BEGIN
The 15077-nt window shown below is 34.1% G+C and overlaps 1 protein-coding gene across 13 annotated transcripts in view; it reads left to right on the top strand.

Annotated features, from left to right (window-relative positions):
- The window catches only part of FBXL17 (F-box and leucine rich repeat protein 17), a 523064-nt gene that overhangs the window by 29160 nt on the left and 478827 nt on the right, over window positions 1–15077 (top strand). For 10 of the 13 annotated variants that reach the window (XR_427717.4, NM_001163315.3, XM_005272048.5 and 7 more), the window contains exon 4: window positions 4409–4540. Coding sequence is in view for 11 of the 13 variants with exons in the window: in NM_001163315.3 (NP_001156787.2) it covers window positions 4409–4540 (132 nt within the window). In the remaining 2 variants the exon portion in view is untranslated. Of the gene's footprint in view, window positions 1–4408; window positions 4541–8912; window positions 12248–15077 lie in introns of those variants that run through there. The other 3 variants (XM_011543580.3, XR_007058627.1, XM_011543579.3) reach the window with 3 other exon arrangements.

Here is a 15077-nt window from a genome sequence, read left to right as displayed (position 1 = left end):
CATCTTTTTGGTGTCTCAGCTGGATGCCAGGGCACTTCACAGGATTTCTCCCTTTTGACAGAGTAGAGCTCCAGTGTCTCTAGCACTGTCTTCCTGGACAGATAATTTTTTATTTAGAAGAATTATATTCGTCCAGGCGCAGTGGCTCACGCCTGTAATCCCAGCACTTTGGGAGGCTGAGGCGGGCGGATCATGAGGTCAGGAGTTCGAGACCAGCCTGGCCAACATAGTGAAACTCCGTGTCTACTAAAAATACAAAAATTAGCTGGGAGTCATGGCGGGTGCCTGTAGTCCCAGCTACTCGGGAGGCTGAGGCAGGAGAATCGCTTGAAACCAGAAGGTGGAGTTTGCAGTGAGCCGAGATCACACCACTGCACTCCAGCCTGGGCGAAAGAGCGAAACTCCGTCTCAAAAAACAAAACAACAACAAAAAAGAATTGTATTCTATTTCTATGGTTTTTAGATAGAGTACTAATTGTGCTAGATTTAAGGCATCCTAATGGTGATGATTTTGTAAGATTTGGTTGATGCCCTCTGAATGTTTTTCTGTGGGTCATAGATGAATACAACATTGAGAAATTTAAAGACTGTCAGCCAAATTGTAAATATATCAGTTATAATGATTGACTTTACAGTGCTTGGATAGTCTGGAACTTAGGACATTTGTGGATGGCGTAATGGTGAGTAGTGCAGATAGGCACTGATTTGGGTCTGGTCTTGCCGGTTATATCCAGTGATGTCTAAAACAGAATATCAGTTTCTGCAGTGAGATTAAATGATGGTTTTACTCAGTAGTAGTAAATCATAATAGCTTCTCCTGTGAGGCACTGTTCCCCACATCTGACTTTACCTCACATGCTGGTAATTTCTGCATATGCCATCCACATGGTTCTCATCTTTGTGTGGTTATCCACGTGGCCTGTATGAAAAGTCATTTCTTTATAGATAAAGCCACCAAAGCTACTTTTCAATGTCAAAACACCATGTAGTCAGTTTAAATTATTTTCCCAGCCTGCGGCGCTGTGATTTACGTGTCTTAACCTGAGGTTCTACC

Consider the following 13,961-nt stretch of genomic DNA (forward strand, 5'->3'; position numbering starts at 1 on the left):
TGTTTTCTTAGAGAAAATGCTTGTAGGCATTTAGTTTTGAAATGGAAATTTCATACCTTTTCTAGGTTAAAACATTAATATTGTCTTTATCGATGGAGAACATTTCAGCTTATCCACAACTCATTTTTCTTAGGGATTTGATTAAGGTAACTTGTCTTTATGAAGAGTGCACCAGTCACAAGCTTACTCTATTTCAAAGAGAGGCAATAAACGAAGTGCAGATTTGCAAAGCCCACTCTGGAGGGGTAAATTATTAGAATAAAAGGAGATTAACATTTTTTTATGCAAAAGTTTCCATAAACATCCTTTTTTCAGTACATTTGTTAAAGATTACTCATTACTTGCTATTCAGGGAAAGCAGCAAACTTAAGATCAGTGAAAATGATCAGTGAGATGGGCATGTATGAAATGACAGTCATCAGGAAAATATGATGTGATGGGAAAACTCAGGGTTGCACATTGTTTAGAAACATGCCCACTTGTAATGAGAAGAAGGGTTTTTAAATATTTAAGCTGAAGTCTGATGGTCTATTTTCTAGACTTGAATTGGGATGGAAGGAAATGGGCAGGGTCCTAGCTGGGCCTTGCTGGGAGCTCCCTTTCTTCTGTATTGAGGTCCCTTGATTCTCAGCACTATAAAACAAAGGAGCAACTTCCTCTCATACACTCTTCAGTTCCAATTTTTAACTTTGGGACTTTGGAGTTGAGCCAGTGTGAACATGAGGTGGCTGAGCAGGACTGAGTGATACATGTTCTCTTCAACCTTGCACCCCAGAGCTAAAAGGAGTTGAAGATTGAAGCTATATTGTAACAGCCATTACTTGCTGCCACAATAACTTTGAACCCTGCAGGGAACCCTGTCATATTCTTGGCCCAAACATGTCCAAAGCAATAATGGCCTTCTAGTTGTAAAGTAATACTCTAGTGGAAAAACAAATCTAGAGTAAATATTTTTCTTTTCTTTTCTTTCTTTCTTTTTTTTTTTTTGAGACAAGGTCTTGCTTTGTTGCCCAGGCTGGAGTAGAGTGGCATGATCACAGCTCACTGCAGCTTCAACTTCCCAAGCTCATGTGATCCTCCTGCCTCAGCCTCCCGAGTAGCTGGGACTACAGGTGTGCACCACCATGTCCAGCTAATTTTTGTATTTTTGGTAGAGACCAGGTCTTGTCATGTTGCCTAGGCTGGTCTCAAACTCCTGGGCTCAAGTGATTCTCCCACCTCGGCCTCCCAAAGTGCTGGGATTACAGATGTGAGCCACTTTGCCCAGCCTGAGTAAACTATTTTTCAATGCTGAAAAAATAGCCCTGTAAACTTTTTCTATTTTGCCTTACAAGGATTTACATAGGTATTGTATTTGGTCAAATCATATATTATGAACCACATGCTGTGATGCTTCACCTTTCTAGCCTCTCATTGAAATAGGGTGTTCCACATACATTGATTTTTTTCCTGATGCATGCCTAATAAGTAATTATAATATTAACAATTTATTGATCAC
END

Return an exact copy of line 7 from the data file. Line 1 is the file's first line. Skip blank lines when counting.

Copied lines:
TGTTTTCTTAGAGAAAATGCTTGTAGGCATTTAGTTTTGAAATGGAAATTTCATACCTTTTCTAGGTTAAAACATTAATATTGTCTTTATCGATGGAGAACATTTCAGCTTATCCACAACTCATTTTTCTTAGGGATTTGATTAAGGTAACTTGTCTTTATGAAGAGTGCACCAGTCACAAGCTTACTCTATTTCAAAGAGAGGCAATAAACGAAGTGCAGATTTGCAAAGCCCACTCTGGAGGGGTAAATTATTAGAATAAAAGGAGATTAACATTTTTTTATGCAAAAGTTTCCATAAACATCCTTTTTTCAGTACATTTGTTAAAGATTACTCATTACTTGCTATTCAGGGAAAGCAGCAAACTTAAGATCAGTGAAAATGATCAGTGAGATGGGCATGTATGAAATGACAGTCATCAGGAAAATATGATGTGATGGGAAAACTCAGGGTTGCACATTGTTTAGAAACATGCCCACTTGTAATGAGAAGAAGGGTTTTTAAATATTTAAGCTGAAGTCTGATGGTCTATTTTCTAGACTTGAATTGGGATGGAAGGAAATGGGCAGGGTCCTAGCTGGGCCTTGCTGGGAGCTCCCTTTCTTCTGTATTGAGGTCCCTTGATTCTCAGCACTATAAAACAAAGGAGCAACTTCCTCTCATACACTCTTCAGTTCCAATTTTTAACTTTGGGACTTTGGAGTTGAGCCAGTGTGAACATGAGGTGGCTGAGCAGGACTGAGTGATACATGTTCTCTTCAACCTTGCACCCCAGAGCTAAAAGGAGTTGAAGATTGAAGCTATATTGTAACAGCCATTACTTGCTGCCACAATAACTTTGAACCCTGCAGGGAACCCTGTCATATTCTTGGCCCAAACATGTCCAAAGCAATAATGGCCTTCTAGTTGTAAAGTAATACTCTAGTGGAAAAACAAATCTAGAGTAAATATTTTTCTTTTCTTTTCTTTCTTTCTTTTTTTTTTTTTGAGACAAGGTCTTGCTTTGTTGCCCAGGCTGGAGTAGAGTGGCATGATCACAGCTCACTGCAGCTTCAACTTCCCAAGCTCATGTGATCCTCCTGCCTCAGCCTCCCGAGTAGCTGGGACTACAGGTGTGCACCACCATGTCCAGCTAATTTTTGTATTTTTGGTAGAGACCAGGTCTTGTCATGTTGCCTAGGCTGGTCTCAAACTCCTGGGCTCAAGTGATTCTCCCACCTCGGCCTCCCAAAGTGCTGGGATTACAGATGTGAGCCACTTTGCCCAGCCTGAGTAAACTATTTTTCAATGCTGAAAAAATAGCCCTGTAAACTTTTTCTATTTTGCCTTACAAGGATTTACATAGGTATTGTATTTGGTCAAATCATATATTATGAACCACATGCTGTGATGCTTCACCTTTCTAGCCTCTCATTGAAATAGGGTGTTCCACATACATTGATTTTTTTCCTGATGCATGCCTAATAAGTAATTATAATATTAACAATTTATTGATCAC